Wiki Contributions


It seems to me that there are two unstated perspectives behind this post that inform a lot of it.

First, that you specifically care about upper-bounding capabilities, which in turn implies being able to make statements like "there does not exist a setup X where model M does Y". This is a very particular and often hard-to-reach standard, and you don't really motivate why the focus on this. A much simpler standard is "here is a setup X where model M did Y". I think evidence of the latter type can drive lots of the policy outcomes you want: "GPT-6 replicated itself on the internet and designed a bioweapon, look!". Ideally, we want to eventually be able to say "model M will never do Y", but on the current margin, it seems we mainly want to reach a state where, given an actually dangerous AI, we can realise this quickly and then do something about the danger. Scary demos work for this. Now you might say "but then we don't have safety guarantees". One response is: then get really good at finding the scary demos quickly.

Also, very few existing safety standards have a "there does not exist an X where..." form. Airplanes aren't safe because we have an upper bound on how explosive they can be, they're safe because we know the environments in which we need them to operate safely, design them for that, and only operate them within those. By analogy, this weakly suggests to control AI operating environments and develop strong empirical evidence of safety in those specific operating environments. A central problem with this analogy, though, is that airplane operating environments are much lower-dimensional. A tuple of (temperature, humidity, pressure, speed, number of armed terrorists onboard) probably captures most of the variation you need to care about, whereas LLMs are deployed in environments that vary on very many axes.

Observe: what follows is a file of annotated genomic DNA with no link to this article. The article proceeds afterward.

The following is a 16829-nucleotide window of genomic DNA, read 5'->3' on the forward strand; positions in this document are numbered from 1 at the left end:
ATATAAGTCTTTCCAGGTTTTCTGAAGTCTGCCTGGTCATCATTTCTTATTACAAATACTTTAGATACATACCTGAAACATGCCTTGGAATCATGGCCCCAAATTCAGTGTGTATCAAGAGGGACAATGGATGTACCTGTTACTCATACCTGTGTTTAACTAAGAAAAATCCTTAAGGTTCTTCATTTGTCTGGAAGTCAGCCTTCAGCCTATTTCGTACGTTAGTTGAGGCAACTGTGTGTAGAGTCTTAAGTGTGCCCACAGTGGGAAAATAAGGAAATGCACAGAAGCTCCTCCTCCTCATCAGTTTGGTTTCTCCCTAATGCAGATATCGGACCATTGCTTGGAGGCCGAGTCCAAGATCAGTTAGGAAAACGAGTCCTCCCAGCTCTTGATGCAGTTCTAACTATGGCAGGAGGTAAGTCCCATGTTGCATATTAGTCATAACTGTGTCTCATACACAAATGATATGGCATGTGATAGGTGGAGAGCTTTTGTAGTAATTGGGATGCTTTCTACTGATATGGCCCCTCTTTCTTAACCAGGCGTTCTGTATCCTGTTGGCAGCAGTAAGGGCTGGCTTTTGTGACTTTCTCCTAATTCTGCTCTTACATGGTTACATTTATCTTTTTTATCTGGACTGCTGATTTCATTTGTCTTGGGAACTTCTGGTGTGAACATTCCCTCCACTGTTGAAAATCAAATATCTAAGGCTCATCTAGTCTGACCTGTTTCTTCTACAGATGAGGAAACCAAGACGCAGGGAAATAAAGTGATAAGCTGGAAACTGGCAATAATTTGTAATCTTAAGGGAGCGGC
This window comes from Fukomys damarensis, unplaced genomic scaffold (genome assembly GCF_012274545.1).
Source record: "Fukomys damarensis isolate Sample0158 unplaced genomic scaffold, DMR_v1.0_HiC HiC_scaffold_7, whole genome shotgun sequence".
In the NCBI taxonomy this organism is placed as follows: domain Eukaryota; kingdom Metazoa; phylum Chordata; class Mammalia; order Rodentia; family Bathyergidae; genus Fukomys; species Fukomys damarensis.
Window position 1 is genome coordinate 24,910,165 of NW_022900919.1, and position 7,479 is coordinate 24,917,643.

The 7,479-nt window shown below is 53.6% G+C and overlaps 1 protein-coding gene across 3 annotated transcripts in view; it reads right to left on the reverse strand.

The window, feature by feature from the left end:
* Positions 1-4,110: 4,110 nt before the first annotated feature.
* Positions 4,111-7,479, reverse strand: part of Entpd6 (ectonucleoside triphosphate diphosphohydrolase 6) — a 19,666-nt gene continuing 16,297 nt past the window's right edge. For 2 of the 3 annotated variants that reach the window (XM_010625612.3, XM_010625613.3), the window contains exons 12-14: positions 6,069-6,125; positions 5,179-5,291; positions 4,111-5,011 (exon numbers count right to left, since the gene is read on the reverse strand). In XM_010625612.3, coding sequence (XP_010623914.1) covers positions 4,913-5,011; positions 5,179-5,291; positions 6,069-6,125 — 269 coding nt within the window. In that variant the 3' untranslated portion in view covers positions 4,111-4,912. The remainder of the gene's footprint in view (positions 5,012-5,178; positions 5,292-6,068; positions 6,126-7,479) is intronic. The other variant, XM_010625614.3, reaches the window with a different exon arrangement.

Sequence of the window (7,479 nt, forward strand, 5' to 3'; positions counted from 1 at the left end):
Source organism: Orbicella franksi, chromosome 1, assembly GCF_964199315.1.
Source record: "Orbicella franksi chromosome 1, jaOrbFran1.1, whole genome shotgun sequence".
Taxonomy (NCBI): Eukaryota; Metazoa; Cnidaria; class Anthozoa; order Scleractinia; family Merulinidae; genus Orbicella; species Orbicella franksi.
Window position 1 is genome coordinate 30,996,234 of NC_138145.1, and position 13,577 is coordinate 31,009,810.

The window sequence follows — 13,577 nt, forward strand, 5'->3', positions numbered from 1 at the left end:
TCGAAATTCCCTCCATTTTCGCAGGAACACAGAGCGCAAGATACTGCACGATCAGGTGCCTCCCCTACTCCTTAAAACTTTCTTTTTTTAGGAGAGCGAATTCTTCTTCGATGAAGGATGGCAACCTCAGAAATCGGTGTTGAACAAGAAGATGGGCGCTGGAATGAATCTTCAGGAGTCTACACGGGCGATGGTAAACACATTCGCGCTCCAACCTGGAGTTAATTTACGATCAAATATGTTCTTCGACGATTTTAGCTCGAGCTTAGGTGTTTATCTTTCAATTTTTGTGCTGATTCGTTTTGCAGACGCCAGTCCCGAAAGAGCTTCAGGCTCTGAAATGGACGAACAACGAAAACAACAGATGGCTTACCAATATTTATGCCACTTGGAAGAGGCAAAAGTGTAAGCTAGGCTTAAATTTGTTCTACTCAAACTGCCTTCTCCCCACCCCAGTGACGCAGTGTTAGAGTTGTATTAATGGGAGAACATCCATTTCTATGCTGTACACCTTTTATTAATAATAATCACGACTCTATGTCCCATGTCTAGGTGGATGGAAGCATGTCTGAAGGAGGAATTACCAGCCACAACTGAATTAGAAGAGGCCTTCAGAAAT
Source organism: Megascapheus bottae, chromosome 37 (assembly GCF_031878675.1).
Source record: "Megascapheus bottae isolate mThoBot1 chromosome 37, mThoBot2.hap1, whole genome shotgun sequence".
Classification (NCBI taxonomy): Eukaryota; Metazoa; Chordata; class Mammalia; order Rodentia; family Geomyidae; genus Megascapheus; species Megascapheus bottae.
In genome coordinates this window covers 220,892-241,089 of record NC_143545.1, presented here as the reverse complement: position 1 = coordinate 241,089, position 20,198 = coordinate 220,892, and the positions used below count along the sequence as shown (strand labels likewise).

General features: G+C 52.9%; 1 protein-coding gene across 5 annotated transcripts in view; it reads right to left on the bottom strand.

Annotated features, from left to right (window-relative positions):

Second, you focus on the field, in the sense of its structure and standards and its ability to inform policy, rather than in the sense of the body of knowledge. The former is downstream of the latter. I'm sure biologists would love to have as many upper bounds as physicists, but the things they work on are messier and less amenable to strict bounds (but note that policy still (eventually) gets made when they start talking about novel coronaviruses).

If you focus on evals as a science, rather than a scientific field, this suggests a high-level goal that I feel is partly implicit but also a bit of a missing mood in this post. The guiding light of science is prediction. A lot of the core problem in our understanding of LLMs is that we can't predict things about them - whether they can do something, which methods hurt or help their performance, when a capability emerges, etc. It might be that many questions in this space, and I'd guess upper-bounding capabilities is one, just are hard. But if you gradually accumulate cases where you can predict something from something else - even if it's not the type of thing you'd like to eventually predict - the history of science shows you can get surprisingly far. I don't think it's what you intend or think, but I think it's easy to read this post and come away with a feeling of more "we need to find standardised numbers to measure so we can talk to serious people" and less "let's try to solve that thing where we can't reliably predict much about our AIs".


Also, nitpick: FLOPS are a unit of compute, not of optimisation power (which, if it makes sense to quantify at all, should maybe be measured in bits).